Much like every other month, this past month has been an eventful month full of slow but noticeable progress. I have excuses to excuse my lack of progress but excuses don’t change the reality so we’ll carry on. To my lack of surprise I was full of crap when I said the Insulation Chronicles would be a 4 part series, it will probably be 5 part, probably. Also my apologies, yet another month without proper picture documentation. I may edit it to a 5 part series, or I may just leave this here as part 3.5. I also got one of my favorite pictures of the bus yet. I’ll leave that later. Without further ado, here’s the most recent pic of the interior of the bus.
But how did we get here? Alright lets get to it!
Wheel Well Containment (to be finished later).
I always told myself the first interior framework I would weld in the bus would be the wheel well boxes, it’s one of the least important features in the bus and would be great practice to help refine my sloppy welding. Unfortunately, I had the door emergency so I ended up doing the door before the wheel wells. Regardless of which, I made the wheel wells and as expected they did not turn out that great. (I was going to put in the support featured in the middle there, but I did not) Below you’ll see the two wheel wells boxed (not permanent yet).
The Back Door Lock
I put the back door Lock on. I also rekeyed my other door so they are all keyed the same.
A lot of you may be thinking, “would you recommend this style lock?”
Absolutely not, they are unforgiving with placement and can cause a lot of problems.
“Do you like the company Segal (Prime Line products)?”
Absolutely not, they are condescending A-holes, I waited 3 weeks for them to send me 3 cylinders, right out of the box, all of the pins in one of the cylinders fell apart. When I called them and requested a replacement, their tech support scolded me for taking apart a cylinder (I did not), and their customer service told me they’d call me back (they did not). I’ve spent $200 on their products and they treat me like trash. Don’t buy Segal locks, they don’t care about you. /end rant.
I used “polywall” for the ceiling of the bus, it is about $20 for a 4×8 panel from home depot. It is really flimsy but looks pretty decent once it’s secured. I got this idea from reading the broccoli bus build (One of my favorite builds who I reference throughout these posts). I did not enjoy putting these panels up, I did a solid C+ job. 78% of the ceiling has no visible warping/bubbles. I also undid and redid a few of my ceiling panels.
How did I cut the holes for the roof vents? Using really sloppy stencils made from cardboard. It turned out alright. Not great, but alright. You can cut this material with a razor so it’s easy to make adjustments later.
Below you see how we held the ceiling up before fastening.
Then I marked around the furring strips with blue tape.
And put down these thin metal trim strip things.
Resulting in the photo posted earlier. (Next post will address the shower stuff in the back left corner)
But there’s more!
I insulated the ceiling vents with some reflectix shiny bubble wrap, I glued it down with gorilla glue. I probably didn’t do a great job securing this, but I don’t care too much.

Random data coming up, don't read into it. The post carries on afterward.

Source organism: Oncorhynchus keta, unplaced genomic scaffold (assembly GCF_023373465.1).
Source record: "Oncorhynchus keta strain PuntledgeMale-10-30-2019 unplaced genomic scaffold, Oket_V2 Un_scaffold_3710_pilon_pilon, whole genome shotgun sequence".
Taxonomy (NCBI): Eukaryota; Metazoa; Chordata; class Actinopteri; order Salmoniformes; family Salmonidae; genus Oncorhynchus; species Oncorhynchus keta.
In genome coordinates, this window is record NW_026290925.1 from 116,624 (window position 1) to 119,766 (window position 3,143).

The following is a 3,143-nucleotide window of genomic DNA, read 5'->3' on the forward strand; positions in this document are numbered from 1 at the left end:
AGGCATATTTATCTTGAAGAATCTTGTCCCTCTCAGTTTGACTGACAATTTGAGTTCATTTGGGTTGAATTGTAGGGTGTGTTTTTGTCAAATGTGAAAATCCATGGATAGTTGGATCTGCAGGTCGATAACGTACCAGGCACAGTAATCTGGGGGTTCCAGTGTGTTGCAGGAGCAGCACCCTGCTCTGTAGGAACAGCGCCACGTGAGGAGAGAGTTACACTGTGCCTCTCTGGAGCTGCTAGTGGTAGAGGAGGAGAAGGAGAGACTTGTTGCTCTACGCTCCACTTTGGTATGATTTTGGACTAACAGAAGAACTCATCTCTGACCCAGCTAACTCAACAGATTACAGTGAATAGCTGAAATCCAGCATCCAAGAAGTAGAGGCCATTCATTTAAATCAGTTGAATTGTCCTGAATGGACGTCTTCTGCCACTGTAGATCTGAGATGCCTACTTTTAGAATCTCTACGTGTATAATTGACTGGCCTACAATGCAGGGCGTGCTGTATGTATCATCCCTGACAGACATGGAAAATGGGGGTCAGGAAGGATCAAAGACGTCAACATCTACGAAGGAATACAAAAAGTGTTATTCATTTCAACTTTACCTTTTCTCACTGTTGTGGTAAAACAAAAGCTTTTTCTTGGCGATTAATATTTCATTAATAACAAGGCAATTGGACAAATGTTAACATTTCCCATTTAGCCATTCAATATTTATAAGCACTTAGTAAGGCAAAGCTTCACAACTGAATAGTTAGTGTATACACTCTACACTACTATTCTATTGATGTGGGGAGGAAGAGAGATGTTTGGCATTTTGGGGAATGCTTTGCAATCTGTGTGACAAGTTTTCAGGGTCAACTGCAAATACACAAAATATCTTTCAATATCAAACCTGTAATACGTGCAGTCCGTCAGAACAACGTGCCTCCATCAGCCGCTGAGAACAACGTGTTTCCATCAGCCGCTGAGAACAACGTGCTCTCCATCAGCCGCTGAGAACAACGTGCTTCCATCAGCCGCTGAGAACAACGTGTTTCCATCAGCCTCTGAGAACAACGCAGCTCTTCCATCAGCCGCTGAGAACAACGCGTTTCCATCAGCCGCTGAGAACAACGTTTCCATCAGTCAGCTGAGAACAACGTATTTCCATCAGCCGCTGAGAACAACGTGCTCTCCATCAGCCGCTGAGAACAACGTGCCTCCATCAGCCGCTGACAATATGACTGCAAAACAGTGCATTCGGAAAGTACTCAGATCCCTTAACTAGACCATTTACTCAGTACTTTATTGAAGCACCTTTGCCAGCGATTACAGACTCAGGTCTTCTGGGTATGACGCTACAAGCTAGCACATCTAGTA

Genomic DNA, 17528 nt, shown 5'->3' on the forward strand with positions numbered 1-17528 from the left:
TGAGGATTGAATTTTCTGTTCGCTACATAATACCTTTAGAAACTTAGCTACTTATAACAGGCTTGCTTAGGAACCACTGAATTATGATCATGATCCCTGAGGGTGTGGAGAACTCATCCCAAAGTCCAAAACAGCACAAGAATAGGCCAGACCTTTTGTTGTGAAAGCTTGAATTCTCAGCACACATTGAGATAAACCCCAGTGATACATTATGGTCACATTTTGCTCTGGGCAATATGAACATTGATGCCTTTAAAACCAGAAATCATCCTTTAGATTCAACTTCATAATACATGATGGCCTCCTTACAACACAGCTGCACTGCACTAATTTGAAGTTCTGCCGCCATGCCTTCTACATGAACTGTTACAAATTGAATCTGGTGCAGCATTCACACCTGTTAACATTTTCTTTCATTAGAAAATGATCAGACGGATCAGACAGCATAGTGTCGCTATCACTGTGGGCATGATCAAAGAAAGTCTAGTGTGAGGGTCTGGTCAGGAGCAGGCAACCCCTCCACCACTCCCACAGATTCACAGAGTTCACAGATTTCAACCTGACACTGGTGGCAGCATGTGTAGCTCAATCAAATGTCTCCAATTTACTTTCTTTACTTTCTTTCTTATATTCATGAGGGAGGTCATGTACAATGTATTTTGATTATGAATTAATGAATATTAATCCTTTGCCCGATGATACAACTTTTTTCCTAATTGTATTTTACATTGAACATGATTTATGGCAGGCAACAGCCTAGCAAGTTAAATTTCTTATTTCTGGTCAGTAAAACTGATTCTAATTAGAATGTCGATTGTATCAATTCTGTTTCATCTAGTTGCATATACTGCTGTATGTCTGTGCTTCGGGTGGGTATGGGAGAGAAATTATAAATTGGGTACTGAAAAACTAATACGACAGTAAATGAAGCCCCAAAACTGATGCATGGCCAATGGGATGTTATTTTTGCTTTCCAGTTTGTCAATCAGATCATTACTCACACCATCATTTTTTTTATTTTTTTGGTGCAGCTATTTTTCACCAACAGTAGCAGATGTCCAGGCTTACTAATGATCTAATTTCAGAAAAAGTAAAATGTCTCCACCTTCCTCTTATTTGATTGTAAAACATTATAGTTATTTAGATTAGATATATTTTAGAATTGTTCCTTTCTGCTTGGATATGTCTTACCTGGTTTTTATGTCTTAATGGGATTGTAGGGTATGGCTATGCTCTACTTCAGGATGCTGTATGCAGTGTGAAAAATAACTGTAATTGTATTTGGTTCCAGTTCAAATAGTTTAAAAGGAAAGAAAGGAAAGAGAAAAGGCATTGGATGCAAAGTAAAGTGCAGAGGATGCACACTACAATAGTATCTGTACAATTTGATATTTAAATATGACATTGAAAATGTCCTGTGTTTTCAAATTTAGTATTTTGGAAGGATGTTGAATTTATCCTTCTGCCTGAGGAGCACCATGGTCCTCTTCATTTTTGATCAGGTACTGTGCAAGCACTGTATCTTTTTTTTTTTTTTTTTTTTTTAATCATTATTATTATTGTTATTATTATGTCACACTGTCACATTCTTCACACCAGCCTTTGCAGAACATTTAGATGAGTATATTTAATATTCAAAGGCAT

Now that the vents are somewhat insulated, I was able to put in these vent fans. (I undid the ceiling panels to run these wires, they are fastened to the ceiling with 2 feet of insulating tape and one screw hole zip tie, I then fastened it to the wall with another screw hole zip tie. Probably not adequate fastening. I will report back if/when these fail.
Oddball Insulation Jobs.
I didn’t really document this well, but there were a lot of oddball insulation jobs I did around the bus. The rear of the bus being one of them. Here’re some pictures of some areas I insulated, I don’t think they are interesting at all, but maybe something else will catch your eye.
I took this picture to show some process of the shower build, but that will be an update detailed later this month. For now you can observe this picture to see that I’m not lying when I say it’s insulated.
Here are some upper pockets I insulated. I was able to shove about 3 1/2″ of insulation scrap in these crevices. It wasn’t super exciting, but I started listening to audiobooks In January, and that has made the work a lot more engaging.
The Double Door Insulation
I think I’m breaking some organizational rules here, but the double door insulation gets it’s own section because I remembered to document it somewhat. It is good to note that I need to redo this a little.
Insulating the door
I added a little fastenining pad/piece of wood to drill into
adding the wood boards (I did not take a picture of the little fastening pad I put in the left door).
Unfortunately there was about 1/4″ gap between the wood and the door. I clamped it down and got it shut but now the door lock is giving me trouble, I think I bent the shape of the door enough that the lock will not work. I don’t mind this so much but I think it’s within my best interest to add a small buffer layer behind this plywood to make a more proper joint with less tension. Good for now, to be continued later.
We got a ton of snow (by pacific northwest standards), perhaps the most snow I’ve seen at my residences in 20 years. Snow = moisture, moisture = anxiety.
But I have to admit, it was really pretty.
On the final night of snow, I had an incredibly serene experience. I came home from work around 9:30, and to my amazement, the snow reflected so much moonlight, that I was able to set up some saw horses and do all sorts of work I never would’ve expected to do at night. It was a gift from the progress gods and a great way to conclude my fickle relationship with the snow.
Coming Up Next! Shower Framing